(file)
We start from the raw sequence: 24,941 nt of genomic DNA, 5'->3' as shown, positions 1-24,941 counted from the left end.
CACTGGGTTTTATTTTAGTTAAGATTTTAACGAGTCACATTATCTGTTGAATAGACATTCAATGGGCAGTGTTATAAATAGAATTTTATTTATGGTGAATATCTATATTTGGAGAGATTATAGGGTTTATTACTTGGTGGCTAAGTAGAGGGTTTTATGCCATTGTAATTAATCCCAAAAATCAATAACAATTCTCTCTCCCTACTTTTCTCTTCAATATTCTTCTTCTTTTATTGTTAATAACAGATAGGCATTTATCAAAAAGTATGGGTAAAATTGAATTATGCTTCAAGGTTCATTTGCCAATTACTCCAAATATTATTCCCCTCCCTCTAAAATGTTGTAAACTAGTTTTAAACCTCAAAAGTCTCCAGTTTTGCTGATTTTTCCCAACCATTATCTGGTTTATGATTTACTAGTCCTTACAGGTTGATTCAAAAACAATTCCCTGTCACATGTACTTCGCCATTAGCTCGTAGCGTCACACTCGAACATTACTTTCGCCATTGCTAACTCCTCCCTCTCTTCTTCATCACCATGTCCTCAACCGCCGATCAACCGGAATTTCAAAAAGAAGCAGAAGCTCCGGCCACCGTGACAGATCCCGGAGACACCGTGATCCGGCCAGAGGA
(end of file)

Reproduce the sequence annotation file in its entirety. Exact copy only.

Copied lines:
We start from the raw sequence: 24,941 nt of genomic DNA, 5'->3' as shown, positions 1-24,941 counted from the left end.
CACTGGGTTTTATTTTAGTTAAGATTTTAACGAGTCACATTATCTGTTGAATAGACATTCAATGGGCAGTGTTATAAATAGAATTTTATTTATGGTGAATATCTATATTTGGAGAGATTATAGGGTTTATTACTTGGTGGCTAAGTAGAGGGTTTTATGCCATTGTAATTAATCCCAAAAATCAATAACAATTCTCTCTCCCTACTTTTCTCTTCAATATTCTTCTTCTTTTATTGTTAATAACAGATAGGCATTTATCAAAAAGTATGGGTAAAATTGAATTATGCTTCAAGGTTCATTTGCCAATTACTCCAAATATTATTCCCCTCCCTCTAAAATGTTGTAAACTAGTTTTAAACCTCAAAAGTCTCCAGTTTTGCTGATTTTTCCCAACCATTATCTGGTTTATGATTTACTAGTCCTTACAGGTTGATTCAAAAACAATTCCCTGTCACATGTACTTCGCCATTAGCTCGTAGCGTCACACTCGAACATTACTTTCGCCATTGCTAACTCCTCCCTCTCTTCTTCATCACCATGTCCTCAACCGCCGATCAACCGGAATTTCAAAAAGAAGCAGAAGCTCCGGCCACCGTGACAGATCCCGGAGACACCGTGATCCGGCCAGAGGA